How to Use the Suica card as a Tourist in Japan

Suica Card Tourist - how to use the Suica Card as a tourist in Japan

Sharing is caring!

The Suica card is an absolute must-have if you’re visiting Japan. Find out how to use it here (and why it makes your trip so much easier!)

Planning a trip to Japan can be overwhelming. I recently returned from a 15-day adventure through Japan’s most popular cities and it was unlike any other trip I’ve been on before. I was overwhelmed by how much I didn’t know. Cultural norms, restaurant culture, tipping or not, navigating public transit in a non-Romance language, etiquette and politeness, and more – everything was a bit unknown to me, no matter how much I researched.

But I was most nervous about navigating public transportation in Japan.

My arrival hotel was located adjacent to Shinjuku Station, the busiest train station in the world! In the largest city in the world!

How would I know where to go? How would I buy tickets? Would the ticket machines even have an English option?

Within a day or so, however, I had effectively mastered public transit in Tokyo – and I can attribute a lot of my success to the Suica card.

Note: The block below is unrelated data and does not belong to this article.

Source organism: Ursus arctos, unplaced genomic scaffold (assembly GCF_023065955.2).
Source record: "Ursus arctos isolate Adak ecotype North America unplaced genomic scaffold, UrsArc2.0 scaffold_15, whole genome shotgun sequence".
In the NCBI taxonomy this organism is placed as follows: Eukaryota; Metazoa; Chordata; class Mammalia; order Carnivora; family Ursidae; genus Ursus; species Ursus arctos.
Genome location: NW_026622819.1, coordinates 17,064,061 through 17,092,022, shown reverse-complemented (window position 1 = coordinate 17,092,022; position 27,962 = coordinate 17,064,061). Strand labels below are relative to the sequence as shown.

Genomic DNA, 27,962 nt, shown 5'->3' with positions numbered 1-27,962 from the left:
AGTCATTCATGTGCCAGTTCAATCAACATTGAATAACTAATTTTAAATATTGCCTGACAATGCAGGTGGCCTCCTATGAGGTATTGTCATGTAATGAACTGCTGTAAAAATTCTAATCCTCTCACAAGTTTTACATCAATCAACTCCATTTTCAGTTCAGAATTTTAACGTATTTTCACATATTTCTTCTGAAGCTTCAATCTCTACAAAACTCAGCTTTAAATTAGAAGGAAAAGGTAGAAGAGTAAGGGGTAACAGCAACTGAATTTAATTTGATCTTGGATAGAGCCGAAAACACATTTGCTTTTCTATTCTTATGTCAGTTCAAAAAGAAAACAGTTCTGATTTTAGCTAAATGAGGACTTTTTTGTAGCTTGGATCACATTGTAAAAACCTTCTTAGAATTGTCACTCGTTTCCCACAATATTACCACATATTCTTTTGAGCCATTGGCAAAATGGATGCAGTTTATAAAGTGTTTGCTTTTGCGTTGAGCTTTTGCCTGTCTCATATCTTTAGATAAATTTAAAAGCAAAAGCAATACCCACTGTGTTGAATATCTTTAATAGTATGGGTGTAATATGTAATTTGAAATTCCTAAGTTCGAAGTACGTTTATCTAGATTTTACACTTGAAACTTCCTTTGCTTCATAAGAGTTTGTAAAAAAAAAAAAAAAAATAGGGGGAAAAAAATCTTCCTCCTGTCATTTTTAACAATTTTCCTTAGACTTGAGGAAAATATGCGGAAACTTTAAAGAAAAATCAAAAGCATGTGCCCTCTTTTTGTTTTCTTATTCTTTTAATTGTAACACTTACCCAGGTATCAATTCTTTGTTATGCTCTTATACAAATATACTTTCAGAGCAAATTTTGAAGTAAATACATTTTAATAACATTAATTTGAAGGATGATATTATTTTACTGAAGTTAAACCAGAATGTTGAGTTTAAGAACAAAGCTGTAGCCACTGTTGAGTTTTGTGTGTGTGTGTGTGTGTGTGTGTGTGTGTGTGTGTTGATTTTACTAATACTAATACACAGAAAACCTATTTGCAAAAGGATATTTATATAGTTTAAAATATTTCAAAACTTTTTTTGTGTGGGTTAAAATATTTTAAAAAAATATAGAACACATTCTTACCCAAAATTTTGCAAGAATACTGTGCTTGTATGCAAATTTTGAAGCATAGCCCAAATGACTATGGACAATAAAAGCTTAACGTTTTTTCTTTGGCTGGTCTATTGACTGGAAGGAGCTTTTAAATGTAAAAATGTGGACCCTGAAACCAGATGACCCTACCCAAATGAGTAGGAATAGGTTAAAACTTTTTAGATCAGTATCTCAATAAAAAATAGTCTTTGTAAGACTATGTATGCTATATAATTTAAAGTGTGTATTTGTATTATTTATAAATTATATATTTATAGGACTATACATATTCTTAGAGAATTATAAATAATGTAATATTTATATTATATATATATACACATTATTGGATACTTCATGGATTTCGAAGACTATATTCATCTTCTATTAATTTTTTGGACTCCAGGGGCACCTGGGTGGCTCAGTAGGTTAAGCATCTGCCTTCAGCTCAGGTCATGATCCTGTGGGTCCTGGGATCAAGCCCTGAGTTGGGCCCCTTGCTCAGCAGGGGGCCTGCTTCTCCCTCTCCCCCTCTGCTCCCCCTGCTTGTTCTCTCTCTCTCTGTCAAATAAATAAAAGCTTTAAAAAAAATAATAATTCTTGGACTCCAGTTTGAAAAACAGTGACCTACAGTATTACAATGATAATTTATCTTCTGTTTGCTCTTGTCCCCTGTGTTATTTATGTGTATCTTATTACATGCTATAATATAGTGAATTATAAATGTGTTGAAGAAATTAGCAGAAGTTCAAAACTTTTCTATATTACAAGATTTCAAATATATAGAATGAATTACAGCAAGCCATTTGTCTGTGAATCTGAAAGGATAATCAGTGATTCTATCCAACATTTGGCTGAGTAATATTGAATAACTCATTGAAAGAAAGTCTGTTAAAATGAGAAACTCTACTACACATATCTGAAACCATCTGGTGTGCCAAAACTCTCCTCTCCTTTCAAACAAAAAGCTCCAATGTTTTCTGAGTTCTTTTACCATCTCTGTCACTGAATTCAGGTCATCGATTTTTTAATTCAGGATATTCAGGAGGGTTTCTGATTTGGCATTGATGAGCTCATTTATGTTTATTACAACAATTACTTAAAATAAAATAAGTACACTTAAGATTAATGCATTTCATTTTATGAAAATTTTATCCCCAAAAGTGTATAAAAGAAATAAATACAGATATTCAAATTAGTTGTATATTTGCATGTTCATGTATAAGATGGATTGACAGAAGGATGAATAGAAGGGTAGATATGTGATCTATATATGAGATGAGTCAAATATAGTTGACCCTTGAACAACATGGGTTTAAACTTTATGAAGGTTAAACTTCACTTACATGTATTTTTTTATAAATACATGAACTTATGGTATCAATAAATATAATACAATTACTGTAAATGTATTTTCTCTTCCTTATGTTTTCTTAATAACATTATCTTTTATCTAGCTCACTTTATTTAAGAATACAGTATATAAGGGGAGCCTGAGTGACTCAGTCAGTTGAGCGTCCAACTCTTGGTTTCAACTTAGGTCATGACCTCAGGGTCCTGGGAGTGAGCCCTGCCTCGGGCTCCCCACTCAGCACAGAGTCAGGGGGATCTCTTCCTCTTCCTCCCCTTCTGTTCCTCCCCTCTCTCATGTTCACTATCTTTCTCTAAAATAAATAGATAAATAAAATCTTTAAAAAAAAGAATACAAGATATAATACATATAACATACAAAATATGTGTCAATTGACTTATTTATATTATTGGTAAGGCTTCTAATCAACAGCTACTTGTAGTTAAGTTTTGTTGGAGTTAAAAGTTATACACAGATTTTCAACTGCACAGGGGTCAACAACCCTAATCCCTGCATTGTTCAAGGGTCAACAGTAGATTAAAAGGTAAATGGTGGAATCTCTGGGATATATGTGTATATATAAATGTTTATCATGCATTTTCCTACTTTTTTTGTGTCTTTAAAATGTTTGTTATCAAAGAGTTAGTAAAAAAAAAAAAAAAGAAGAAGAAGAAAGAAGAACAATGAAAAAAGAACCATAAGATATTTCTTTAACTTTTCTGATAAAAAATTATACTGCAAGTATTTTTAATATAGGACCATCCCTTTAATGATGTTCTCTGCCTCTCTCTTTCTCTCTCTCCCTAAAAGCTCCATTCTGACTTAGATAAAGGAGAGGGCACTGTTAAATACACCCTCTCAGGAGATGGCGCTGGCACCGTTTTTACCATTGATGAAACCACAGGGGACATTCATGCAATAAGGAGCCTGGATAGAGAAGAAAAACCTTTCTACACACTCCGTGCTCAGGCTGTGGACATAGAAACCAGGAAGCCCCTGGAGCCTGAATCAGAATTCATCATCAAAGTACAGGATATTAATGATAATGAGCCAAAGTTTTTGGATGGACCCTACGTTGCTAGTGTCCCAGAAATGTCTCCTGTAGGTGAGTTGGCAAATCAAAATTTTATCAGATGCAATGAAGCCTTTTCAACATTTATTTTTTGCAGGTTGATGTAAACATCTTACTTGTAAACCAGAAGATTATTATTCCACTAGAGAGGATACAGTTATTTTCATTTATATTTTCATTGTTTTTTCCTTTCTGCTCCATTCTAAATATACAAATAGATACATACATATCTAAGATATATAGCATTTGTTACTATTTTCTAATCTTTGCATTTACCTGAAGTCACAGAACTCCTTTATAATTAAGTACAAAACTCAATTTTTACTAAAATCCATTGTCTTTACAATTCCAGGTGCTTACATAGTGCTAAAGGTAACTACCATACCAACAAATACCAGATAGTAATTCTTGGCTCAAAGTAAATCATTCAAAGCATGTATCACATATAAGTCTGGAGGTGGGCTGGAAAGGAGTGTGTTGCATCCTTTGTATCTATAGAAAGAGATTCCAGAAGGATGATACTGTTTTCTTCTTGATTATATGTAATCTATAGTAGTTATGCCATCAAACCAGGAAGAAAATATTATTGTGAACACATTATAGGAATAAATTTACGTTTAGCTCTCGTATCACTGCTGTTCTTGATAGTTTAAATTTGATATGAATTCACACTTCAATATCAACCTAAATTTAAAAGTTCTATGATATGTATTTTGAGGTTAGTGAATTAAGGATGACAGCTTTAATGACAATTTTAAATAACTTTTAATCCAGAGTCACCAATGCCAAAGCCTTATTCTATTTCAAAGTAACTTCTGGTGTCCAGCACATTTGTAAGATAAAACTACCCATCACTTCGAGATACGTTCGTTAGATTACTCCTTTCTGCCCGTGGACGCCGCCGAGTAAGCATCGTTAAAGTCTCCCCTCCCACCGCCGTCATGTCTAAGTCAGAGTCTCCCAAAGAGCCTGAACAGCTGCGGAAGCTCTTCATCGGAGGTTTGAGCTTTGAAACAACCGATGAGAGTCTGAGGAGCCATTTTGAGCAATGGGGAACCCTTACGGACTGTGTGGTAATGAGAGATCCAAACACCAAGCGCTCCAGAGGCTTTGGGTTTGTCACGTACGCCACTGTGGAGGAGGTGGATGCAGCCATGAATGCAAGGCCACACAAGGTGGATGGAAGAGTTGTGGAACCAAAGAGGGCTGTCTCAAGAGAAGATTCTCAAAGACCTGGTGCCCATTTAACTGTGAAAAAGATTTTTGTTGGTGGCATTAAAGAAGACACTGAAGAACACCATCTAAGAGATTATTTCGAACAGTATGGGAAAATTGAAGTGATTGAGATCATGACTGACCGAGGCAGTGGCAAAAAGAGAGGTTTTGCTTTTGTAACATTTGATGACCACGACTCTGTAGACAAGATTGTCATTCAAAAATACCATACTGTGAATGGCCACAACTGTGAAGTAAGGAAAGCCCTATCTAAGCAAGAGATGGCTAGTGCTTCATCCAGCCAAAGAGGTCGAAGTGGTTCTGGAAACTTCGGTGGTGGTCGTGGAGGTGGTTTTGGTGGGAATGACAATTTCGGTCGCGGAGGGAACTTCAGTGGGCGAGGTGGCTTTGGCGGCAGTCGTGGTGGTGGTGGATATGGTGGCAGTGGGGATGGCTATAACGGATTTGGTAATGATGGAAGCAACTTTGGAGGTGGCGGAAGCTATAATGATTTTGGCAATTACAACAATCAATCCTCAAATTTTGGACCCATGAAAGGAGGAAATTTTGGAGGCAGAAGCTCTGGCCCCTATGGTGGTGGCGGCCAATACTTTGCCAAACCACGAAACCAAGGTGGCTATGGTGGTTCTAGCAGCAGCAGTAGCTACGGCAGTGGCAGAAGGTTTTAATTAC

I know, that sounds silly. But having the Suica card eliminated a lot of the barriers to getting on public transit. It even helped me at the conbini (convenience stores, like 7/11, Lawsons, or Family Mart) and even at Tokyo Disney!

If you’re a tourist visiting Japan, you absolutely need to get a Suica card. Find out why you need to use a Suica, how to use it, and even where to buy a Suica here!

Please note: this post may contain affiliate links. What that means is, if you click on a link and make a purchase, I may make a commission at no additional cost to you. For more information, please see my Affiliate Disclosure.

What is a Suica card?

A Suica card is a type of contactless smart card used for transportation in Japan, particularly in major cities like Tokyo. If you’ve been to New York, it’s similar to the Metro card there!

A Suica card can be purchased and loaded with a specific amount of money or linked to a credit card for automatic top-ups. It is used as a convenient and efficient way to pay for public transportation fares, including trains, subways, buses, and even some taxis.

To use a Suica card, the user just taps the card on the reader located at the ticket gate or on the transportation vehicle. The fare is automatically deducted from the card’s balance, and the remaining balance can be checked on the reader or at designated machines.

You can have either a physical Suica card or add your Suica to your iPhone and use it effortlessly from your Apple Wallet. Both are easy, but loading it to your Apple Wallet is definitely the way to go. More on that below.

It really couldn’t be any easier than that!

How do you pronounce Suica?

You may be tempted to say “soo-ee-kuh” but that is not correct.